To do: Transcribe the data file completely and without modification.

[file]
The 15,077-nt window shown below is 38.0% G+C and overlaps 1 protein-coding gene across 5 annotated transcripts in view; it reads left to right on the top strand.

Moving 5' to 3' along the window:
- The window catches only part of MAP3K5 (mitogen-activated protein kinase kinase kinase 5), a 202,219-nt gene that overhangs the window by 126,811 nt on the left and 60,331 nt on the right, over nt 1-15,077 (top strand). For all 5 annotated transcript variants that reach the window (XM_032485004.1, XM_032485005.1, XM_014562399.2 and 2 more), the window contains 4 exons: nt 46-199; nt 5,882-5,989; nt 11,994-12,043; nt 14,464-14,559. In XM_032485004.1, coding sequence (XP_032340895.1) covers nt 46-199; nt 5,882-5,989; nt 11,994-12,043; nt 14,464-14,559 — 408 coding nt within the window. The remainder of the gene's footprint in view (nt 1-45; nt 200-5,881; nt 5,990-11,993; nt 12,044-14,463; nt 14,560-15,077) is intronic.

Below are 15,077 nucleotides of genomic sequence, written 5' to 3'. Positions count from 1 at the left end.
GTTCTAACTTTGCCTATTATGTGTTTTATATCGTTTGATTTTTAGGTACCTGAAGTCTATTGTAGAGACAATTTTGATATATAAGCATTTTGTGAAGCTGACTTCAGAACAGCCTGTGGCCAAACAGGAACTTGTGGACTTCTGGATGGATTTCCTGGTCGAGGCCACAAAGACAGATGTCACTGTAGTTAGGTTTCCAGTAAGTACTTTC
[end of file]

The 15,077-nt window shown below is 38.0% G+C and overlaps 1 protein-coding gene across 5 annotated transcripts in view; it reads left to right on the top strand.

Moving 5' to 3' along the window:
- The window catches only part of MAP3K5 (mitogen-activated protein kinase kinase kinase 5), a 202,219-nt gene that overhangs the window by 126,811 nt on the left and 60,331 nt on the right, over nt 1-15,077 (top strand). For all 5 annotated transcript variants that reach the window (XM_032485004.1, XM_032485005.1, XM_014562399.2 and 2 more), the window contains 4 exons: nt 46-199; nt 5,882-5,989; nt 11,994-12,043; nt 14,464-14,559. In XM_032485004.1, coding sequence (XP_032340895.1) covers nt 46-199; nt 5,882-5,989; nt 11,994-12,043; nt 14,464-14,559 — 408 coding nt within the window. The remainder of the gene's footprint in view (nt 1-45; nt 200-5,881; nt 5,990-11,993; nt 12,044-14,463; nt 14,560-15,077) is intronic.

Below are 15,077 nucleotides of genomic sequence, written 5' to 3'. Positions count from 1 at the left end.
GTTCTAACTTTGCCTATTATGTGTTTTATATCGTTTGATTTTTAGGTACCTGAAGTCTATTGTAGAGACAATTTTGATATATAAGCATTTTGTGAAGCTGACTTCAGAACAGCCTGTGGCCAAACAGGAACTTGTGGACTTCTGGATGGATTTCCTGGTCGAGGCCACAAAGACAGATGTCACTGTAGTTAGGTTTCCAGTAAGTACTTTC